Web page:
A Deepfake Taylor Swift is Teaching Math to Kids on TikTok

taylor swift deepfake queen elizabeth teaches matches ai kids

Deepfakes of celebrities such as Taylor Swift, Ice Spice, Drake, and even the late Queen Elizabeth are teaching math to kids in viral TikTok videos.

According to a report by CBC, popular content creators on TikTok are using AI to manipulate the likeness of famous figures to explain theories in mathematic, physics, and engineering.


INTRO TO LOGARITHMS this time with Ice Spice and Elon🔥🔥 Lots of people have found this BAP word helpful to remind them what a logarithm written like this actually means. But of course you can remember how to use logs however you want!🫡 This is not real footage of Elon Musk or Ice Spice. It is a deep fake (generated by AI). This footage is made for education purposes only👀

♬ original sound – onlocklearning

In a TikTok video posted by @onlocklearning, which has amassed over 10 million views, a deepfake of rapper @Ice Spice explains logarithmic functions.


Kim K and Taylor finish finding the definite integral🔥🔥 if this didn’t make sense you can watch the videos leading up to this one🫡 ⚠️DISCLAIMER⚠️: This is not real audio/video of Kim Kardashian or of Taylor Swift. 🦜Celebrity voices were made with ParrotAI (download link in bio☝️)🦜 🎵All background music (in order)🎵: 22 (instrumental) · Taylor Swift DIOR · Положение Blank space (instrumental) · Taylor Swift #calculus #integration #functions #maths #engineering #physics

♬ original sound – onlocklearning

In another TikTok video posted by the same content creator, deepfakes of Taylor Swift and Kim Kardashian work together to teach young viewers about the calculus concept of the definite integral.

‘I Learned Something in One Minute’

In the videos, @onlocklearning does provide a disclaimer to let social media users know that the celebrities in these educational clips are AI-generated.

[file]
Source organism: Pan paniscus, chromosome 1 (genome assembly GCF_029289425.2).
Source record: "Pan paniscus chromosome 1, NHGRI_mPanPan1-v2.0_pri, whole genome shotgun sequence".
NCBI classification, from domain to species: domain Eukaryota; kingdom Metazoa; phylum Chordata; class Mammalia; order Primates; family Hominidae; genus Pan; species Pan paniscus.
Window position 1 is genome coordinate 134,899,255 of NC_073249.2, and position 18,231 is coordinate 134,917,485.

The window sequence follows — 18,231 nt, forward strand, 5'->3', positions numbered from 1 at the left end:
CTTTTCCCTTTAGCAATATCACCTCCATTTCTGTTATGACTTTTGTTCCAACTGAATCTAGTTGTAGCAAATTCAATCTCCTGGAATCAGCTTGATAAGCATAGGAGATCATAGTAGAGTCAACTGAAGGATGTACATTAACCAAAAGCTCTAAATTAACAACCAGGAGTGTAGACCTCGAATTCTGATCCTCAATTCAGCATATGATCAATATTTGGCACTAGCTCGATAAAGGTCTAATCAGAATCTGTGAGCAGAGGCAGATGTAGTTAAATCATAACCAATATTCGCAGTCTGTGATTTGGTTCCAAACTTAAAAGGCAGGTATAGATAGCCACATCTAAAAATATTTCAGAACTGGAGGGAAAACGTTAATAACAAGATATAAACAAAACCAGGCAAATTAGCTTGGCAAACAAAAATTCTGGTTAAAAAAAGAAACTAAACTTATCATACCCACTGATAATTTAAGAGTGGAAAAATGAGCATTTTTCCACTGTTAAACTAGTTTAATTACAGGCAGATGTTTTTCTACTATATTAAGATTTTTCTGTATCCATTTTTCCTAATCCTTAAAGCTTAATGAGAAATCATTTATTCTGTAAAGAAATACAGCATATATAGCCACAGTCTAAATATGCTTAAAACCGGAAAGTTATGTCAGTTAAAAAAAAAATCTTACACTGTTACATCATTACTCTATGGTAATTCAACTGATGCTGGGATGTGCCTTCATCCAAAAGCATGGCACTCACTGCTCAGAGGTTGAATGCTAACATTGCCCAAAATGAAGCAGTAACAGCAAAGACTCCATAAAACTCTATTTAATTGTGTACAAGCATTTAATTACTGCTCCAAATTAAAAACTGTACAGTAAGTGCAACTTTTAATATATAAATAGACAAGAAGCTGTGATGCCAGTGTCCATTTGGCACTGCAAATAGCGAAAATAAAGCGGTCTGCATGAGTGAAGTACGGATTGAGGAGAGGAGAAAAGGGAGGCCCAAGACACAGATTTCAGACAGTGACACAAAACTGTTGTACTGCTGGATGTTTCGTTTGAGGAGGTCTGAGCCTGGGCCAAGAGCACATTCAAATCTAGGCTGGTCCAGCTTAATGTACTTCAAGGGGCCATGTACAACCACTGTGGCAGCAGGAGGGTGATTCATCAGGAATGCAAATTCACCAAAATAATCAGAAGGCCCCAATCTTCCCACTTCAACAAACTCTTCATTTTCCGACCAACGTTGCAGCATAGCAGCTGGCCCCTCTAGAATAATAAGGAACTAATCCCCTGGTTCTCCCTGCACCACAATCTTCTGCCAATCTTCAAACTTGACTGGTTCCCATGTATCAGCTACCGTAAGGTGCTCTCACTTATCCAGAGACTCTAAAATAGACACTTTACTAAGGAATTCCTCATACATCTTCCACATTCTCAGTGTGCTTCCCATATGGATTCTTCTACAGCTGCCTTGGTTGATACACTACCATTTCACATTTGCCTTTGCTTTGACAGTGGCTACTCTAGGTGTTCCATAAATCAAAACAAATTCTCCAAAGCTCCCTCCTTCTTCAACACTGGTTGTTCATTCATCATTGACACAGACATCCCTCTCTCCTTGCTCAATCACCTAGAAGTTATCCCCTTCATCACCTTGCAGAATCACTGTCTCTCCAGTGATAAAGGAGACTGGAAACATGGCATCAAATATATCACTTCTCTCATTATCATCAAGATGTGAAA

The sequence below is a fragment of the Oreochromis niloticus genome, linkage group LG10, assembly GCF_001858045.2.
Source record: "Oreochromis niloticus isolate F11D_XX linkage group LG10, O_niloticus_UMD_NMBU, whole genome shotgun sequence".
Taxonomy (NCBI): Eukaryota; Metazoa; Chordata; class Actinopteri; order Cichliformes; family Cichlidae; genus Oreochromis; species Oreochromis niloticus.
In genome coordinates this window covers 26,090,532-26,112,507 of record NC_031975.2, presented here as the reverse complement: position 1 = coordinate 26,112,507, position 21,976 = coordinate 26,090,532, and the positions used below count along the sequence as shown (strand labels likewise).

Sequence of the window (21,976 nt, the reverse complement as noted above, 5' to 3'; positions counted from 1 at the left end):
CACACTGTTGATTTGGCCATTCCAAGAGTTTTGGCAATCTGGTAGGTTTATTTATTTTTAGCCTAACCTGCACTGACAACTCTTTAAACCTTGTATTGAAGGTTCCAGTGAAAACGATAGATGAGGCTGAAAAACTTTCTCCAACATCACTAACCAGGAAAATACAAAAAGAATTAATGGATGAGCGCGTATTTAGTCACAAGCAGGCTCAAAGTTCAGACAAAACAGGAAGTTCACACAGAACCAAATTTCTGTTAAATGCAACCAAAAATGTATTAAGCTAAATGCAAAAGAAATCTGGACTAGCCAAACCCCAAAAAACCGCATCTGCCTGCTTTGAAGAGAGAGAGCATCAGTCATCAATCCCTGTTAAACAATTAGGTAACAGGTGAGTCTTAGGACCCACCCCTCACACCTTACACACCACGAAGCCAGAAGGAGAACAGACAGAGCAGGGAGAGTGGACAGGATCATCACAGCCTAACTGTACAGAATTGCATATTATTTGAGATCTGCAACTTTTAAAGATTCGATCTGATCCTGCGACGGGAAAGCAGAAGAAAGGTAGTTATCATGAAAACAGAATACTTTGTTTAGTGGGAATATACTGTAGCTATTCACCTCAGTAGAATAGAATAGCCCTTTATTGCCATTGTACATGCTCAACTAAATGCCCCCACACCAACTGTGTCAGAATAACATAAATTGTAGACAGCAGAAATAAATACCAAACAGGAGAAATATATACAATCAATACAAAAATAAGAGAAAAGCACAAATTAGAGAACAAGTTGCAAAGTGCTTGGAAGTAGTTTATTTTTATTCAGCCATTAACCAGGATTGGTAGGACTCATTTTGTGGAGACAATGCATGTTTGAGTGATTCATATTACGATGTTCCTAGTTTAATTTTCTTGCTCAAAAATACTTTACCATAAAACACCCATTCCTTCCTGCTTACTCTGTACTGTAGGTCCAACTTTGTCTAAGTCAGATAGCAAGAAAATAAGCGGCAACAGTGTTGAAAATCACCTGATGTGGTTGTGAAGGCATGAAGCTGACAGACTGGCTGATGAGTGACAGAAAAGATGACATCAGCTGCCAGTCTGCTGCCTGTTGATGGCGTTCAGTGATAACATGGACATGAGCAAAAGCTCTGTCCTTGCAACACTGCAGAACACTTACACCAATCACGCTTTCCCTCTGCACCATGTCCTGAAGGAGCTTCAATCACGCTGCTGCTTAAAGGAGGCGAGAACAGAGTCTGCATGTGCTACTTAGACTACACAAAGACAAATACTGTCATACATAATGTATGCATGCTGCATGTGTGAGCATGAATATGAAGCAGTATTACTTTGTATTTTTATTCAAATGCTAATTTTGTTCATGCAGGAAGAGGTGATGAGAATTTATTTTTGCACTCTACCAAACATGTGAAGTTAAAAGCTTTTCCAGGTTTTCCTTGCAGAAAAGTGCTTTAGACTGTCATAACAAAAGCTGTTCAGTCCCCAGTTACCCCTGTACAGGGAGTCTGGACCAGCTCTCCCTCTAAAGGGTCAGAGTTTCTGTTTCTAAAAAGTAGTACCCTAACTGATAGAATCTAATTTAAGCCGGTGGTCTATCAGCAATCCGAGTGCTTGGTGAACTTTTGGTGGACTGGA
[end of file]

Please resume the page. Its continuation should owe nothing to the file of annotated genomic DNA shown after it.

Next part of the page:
Drake and Lizzie vibe out to some TRIGONOMETRY🔥 I know there’s WAYYYY more to trigonometry (like understanding it using the unit circle and stuff), and we’ll get to that in the future🫡 ⚠️DISCLAIMER⚠️: This is not real audio/video of Drake or Queen Elizabeth II. All video and speech was computer generated to help others learn about maths, physics, and engineering. All background music (in order): Passion Fruit – Drake Prolly my spookiest beat – PRODBY668 KALEO – Way Down We Go #trigonometry #maths #engineering #physics

♬ original sound – onlocklearning

“This is not real audio/video of Drake or Queen Elizabeth II. All video and speech was computer generated to help others learn about math, physics, and engineering,” @onlocklearning writes in the caption for a video of the rapper and the late monarch explaining trigonometry.

And according to the comments on the platform, it appears that these celebrity deepfakes are genuinely helping young viewers understand mathematical theories.

“I learned something in one minute [that] my teacher would have taken a whole class or two to teach us,” a TikTok user comments.

Another viewer writes: “This taught me what my teacher couldn’t teach in six months.”

‘How Much Do They Really Learn From These Deepfakes?’

However, CBC reports that while the deepfakes of such celebrities have the potential to draw students to a subject, educational psychologists see a possible risk developing through deepfake lessons if those who see the images on TikTok start to trust or develop relationships with the AI portrayals themselves.

Furthermore, while the emerging trend of AI deepfake lessons can be an effective supplementary tool to draw students’ interests — particularly individuals who face learning barriers in their education — some experts are concerned at the surface-level nature of these videos.

“It may draw in others that have not necessarily felt that they belonged in mathematics,” Krista Muis, a professor at McGill University in Montreal, Canada, tells CBC.

“They may pay attention to these for a very short period of time, but the question is how much do they really learn from these? Does this really promote deep learning?”

Image credits: Header photo via TikTok/@onlocklearning.